Archives for posts with tag: Oxford University Press (OUP)


This is a stunningly beautiful slim small volume. It contains a simple tale of a small group of people; adults, children and a dog.  Adrift in the sea in a boat. They don’t have much to share: their stories, a scarf, a scrap of food, the warmth and affection of an animal and a violin. The violinist, who couldn’t leave his instrument behind, plays some music and tells his story and that of the violin in his hands…

This is a book about freedom – hope and bravery.






Image result for coyote summer thebo

Published by Oxford University Press

The story of a troubled, young, rich and indulged teenager uprooted from her secure and comfortable life in London and left in the wilds of Kansas on her aunt’s farm. This is a moving, brilliantly written superb tale of growing up, responsibilities and taking on the challenges of disappointment, whilst working towards something important. Life on a Kansas farm is far harder, both physically and mentally than she expects and she is driven to continue her love of dancing out in the wilds, in private, with just a coyote looking on. Dancers should definitely read this…

It is a wonderful book, something for the Summer holidays and one to disappear into – I think it is better than her first book, Dreaming the Bear which is always a very good sign – and something that really pleases me too, it has the right ending – buy it.

On searching the Internet for photographs of the cover, it seems there was a film also called Coyote Summer, released in 1996

This looks to be a better story – I haven’t seen the film though!

Published by Oxford University Press

There seems to be a herd of good adventure stories that have recently been published or are about to be – this is one of them. This is a piratical adventure set on pirate ships floating in the sky…with a land mass beneath. Full of swashbuckling energy, with wonderful characters and a brilliant plot too.

I’d like to make a boxed set of good adventure books for this age group –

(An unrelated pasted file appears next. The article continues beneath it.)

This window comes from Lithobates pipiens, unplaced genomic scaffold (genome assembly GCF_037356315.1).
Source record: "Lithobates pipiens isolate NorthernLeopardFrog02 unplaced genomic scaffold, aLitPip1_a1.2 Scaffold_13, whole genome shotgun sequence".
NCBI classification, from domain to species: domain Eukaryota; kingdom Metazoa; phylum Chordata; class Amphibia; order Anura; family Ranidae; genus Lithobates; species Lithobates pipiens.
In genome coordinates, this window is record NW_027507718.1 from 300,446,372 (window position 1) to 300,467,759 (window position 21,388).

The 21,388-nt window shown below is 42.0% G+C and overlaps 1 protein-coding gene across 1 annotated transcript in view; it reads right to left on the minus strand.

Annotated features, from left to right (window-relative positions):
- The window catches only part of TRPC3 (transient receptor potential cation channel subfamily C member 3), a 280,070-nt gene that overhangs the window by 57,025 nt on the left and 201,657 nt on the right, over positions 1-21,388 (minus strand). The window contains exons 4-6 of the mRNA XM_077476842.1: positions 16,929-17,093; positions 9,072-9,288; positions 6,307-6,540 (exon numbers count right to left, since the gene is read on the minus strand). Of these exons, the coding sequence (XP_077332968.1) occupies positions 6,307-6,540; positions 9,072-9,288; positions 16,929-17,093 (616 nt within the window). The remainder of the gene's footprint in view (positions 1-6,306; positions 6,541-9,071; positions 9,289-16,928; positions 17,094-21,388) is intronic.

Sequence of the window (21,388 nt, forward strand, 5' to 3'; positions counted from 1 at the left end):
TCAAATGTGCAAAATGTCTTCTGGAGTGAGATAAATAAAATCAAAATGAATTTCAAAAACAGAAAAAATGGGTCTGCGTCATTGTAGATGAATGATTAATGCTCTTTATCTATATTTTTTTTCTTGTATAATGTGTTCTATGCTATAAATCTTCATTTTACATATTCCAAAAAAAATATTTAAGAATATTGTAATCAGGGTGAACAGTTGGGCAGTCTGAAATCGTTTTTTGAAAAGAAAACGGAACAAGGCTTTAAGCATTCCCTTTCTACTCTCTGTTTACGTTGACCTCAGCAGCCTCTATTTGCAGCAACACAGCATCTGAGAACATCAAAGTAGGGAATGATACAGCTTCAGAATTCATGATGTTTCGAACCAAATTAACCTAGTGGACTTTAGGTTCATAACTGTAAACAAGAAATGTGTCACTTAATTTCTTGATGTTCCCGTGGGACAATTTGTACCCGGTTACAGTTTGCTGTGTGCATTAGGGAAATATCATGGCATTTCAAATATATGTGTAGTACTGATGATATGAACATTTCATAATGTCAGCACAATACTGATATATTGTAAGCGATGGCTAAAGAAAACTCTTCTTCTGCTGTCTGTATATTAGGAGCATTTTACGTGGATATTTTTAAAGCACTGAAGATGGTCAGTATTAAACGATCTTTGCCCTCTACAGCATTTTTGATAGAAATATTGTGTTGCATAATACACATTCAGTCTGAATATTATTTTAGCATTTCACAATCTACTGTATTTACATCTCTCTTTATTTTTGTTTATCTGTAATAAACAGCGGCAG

The Huntress: Sea / Sarah Driver,

Jake Atlas and the Tomb of the Emerald Snake / Rob Lloyd Jones,

The Demon Undertaker  / Cameron McAllister,

A Very Good Chance / Sarah Moore Fitzgerald,

Black Powder / Ally Sherrick,

Fenn Halflin & the Fearzero / Francesca Armour-Chelu  &

Cloud Hunters / Alex Shearer (which sadly I read before I started this blog, and so has lost out a bit) to name but a few – its a good time for adventure.

This centres around Zoya – smuggled onto a pirate ship; however, things are nothing like they seem and the story becomes a whirlwind of a tale of fights, raids, islands in the sky, treasure, evil pirates (yes, it seems there are some good pirates out there as well as those good old-fashioned bad characters), friendship, bravery and family

Its superb…Enjoy it!

Published by Oxford University Press

Well done Oxford! This is a lovely book about a young boy and his brother. All brothers have their irritations and Arthur’s brother seems to be one big one. He sometimes struggles with day to day things. He doesn’t like crowds, change, loud noises and headphones… In desperation and in the hope of making his parents notice him, Arthur decides the only thing to do is to leave home…

‘Arthur rushed up to his room, searched under his bed for his survival tin, and stuffed his lucky crystal into his coat pocket. Then he crashed down the stairs and flung open the front door. He barged past the polar bear who was standing on the doorstep and hurtled off down the street, running as fast as he could. He wanted to get as far away from his house, his brother and his stupid parents as possible. He wasn’t going to let a polar bear or anything else stop him.’